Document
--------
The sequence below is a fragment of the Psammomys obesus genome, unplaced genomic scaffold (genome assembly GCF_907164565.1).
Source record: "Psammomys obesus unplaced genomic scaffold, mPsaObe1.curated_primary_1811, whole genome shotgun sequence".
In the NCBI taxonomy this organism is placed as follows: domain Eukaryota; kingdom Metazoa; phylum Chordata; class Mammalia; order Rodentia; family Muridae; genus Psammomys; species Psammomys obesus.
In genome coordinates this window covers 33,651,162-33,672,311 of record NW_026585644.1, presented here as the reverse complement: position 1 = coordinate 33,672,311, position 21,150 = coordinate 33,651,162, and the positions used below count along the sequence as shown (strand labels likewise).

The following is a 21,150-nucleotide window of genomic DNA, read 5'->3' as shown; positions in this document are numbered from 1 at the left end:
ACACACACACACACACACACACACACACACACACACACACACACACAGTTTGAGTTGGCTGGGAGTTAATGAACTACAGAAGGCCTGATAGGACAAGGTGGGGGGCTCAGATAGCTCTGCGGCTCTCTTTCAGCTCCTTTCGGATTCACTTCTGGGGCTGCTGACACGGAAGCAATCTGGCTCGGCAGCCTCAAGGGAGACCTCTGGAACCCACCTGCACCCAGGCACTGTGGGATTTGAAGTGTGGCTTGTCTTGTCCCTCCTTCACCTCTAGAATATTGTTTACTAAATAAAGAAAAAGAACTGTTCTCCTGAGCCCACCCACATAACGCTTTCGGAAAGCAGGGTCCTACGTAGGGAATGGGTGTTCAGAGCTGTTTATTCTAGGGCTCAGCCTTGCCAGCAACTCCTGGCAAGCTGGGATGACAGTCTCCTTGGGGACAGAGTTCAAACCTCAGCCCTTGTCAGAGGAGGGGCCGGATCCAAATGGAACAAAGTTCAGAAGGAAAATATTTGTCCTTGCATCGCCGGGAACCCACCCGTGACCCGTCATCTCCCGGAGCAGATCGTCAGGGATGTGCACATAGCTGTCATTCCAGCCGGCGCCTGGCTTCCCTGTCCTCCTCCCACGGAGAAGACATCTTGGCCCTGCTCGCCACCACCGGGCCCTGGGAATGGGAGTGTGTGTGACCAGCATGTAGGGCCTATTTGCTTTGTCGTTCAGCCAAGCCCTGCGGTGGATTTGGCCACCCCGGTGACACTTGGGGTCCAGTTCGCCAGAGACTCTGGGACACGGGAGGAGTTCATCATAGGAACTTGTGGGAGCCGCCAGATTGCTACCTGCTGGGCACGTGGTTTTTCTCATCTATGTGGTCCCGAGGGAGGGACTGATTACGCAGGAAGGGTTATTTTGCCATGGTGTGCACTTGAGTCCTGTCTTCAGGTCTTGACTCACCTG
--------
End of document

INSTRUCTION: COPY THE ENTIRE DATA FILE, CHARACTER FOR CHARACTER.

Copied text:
The sequence below is a fragment of the Psammomys obesus genome, unplaced genomic scaffold (genome assembly GCF_907164565.1).
Source record: "Psammomys obesus unplaced genomic scaffold, mPsaObe1.curated_primary_1811, whole genome shotgun sequence".
In the NCBI taxonomy this organism is placed as follows: domain Eukaryota; kingdom Metazoa; phylum Chordata; class Mammalia; order Rodentia; family Muridae; genus Psammomys; species Psammomys obesus.
In genome coordinates this window covers 33,651,162-33,672,311 of record NW_026585644.1, presented here as the reverse complement: position 1 = coordinate 33,672,311, position 21,150 = coordinate 33,651,162, and the positions used below count along the sequence as shown (strand labels likewise).

The following is a 21,150-nucleotide window of genomic DNA, read 5'->3' as shown; positions in this document are numbered from 1 at the left end:
ACACACACACACACACACACACACACACACACACACACACACACACAGTTTGAGTTGGCTGGGAGTTAATGAACTACAGAAGGCCTGATAGGACAAGGTGGGGGGCTCAGATAGCTCTGCGGCTCTCTTTCAGCTCCTTTCGGATTCACTTCTGGGGCTGCTGACACGGAAGCAATCTGGCTCGGCAGCCTCAAGGGAGACCTCTGGAACCCACCTGCACCCAGGCACTGTGGGATTTGAAGTGTGGCTTGTCTTGTCCCTCCTTCACCTCTAGAATATTGTTTACTAAATAAAGAAAAAGAACTGTTCTCCTGAGCCCACCCACATAACGCTTTCGGAAAGCAGGGTCCTACGTAGGGAATGGGTGTTCAGAGCTGTTTATTCTAGGGCTCAGCCTTGCCAGCAACTCCTGGCAAGCTGGGATGACAGTCTCCTTGGGGACAGAGTTCAAACCTCAGCCCTTGTCAGAGGAGGGGCCGGATCCAAATGGAACAAAGTTCAGAAGGAAAATATTTGTCCTTGCATCGCCGGGAACCCACCCGTGACCCGTCATCTCCCGGAGCAGATCGTCAGGGATGTGCACATAGCTGTCATTCCAGCCGGCGCCTGGCTTCCCTGTCCTCCTCCCACGGAGAAGACATCTTGGCCCTGCTCGCCACCACCGGGCCCTGGGAATGGGAGTGTGTGTGACCAGCATGTAGGGCCTATTTGCTTTGTCGTTCAGCCAAGCCCTGCGGTGGATTTGGCCACCCCGGTGACACTTGGGGTCCAGTTCGCCAGAGACTCTGGGACACGGGAGGAGTTCATCATAGGAACTTGTGGGAGCCGCCAGATTGCTACCTGCTGGGCACGTGGTTTTTCTCATCTATGTGGTCCCGAGGGAGGGACTGATTACGCAGGAAGGGTTATTTTGCCATGGTGTGCACTTGAGTCCTGTCTTCAGGTCTTGACTCACCTG